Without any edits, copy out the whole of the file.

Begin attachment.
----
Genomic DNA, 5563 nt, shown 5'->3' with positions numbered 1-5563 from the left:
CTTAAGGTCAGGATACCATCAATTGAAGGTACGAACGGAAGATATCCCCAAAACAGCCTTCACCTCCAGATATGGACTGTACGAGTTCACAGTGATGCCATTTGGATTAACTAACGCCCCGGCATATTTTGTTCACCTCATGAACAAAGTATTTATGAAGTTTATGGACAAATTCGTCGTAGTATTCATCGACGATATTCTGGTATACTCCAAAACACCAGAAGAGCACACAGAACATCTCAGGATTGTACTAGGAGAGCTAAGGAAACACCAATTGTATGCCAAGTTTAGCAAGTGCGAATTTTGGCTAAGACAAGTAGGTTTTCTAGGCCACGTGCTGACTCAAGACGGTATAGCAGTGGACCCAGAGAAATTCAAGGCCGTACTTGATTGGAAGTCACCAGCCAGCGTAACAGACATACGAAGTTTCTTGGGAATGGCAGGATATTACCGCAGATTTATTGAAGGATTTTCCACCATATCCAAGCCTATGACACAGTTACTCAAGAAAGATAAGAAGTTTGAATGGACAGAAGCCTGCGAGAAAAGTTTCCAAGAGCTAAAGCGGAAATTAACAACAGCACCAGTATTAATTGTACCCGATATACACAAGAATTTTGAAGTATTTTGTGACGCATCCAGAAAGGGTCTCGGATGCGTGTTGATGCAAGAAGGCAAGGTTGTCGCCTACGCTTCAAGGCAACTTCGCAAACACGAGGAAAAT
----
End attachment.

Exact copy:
Genomic DNA, 5563 nt, shown 5'->3' with positions numbered 1-5563 from the left:
CTTAAGGTCAGGATACCATCAATTGAAGGTACGAACGGAAGATATCCCCAAAACAGCCTTCACCTCCAGATATGGACTGTACGAGTTCACAGTGATGCCATTTGGATTAACTAACGCCCCGGCATATTTTGTTCACCTCATGAACAAAGTATTTATGAAGTTTATGGACAAATTCGTCGTAGTATTCATCGACGATATTCTGGTATACTCCAAAACACCAGAAGAGCACACAGAACATCTCAGGATTGTACTAGGAGAGCTAAGGAAACACCAATTGTATGCCAAGTTTAGCAAGTGCGAATTTTGGCTAAGACAAGTAGGTTTTCTAGGCCACGTGCTGACTCAAGACGGTATAGCAGTGGACCCAGAGAAATTCAAGGCCGTACTTGATTGGAAGTCACCAGCCAGCGTAACAGACATACGAAGTTTCTTGGGAATGGCAGGATATTACCGCAGATTTATTGAAGGATTTTCCACCATATCCAAGCCTATGACACAGTTACTCAAGAAAGATAAGAAGTTTGAATGGACAGAAGCCTGCGAGAAAAGTTTCCAAGAGCTAAAGCGGAAATTAACAACAGCACCAGTATTAATTGTACCCGATATACACAAGAATTTTGAAGTATTTTGTGACGCATCCAGAAAGGGTCTCGGATGCGTGTTGATGCAAGAAGGCAAGGTTGTCGCCTACGCTTCAAGGCAACTTCGCAAACACGAGGAAAAT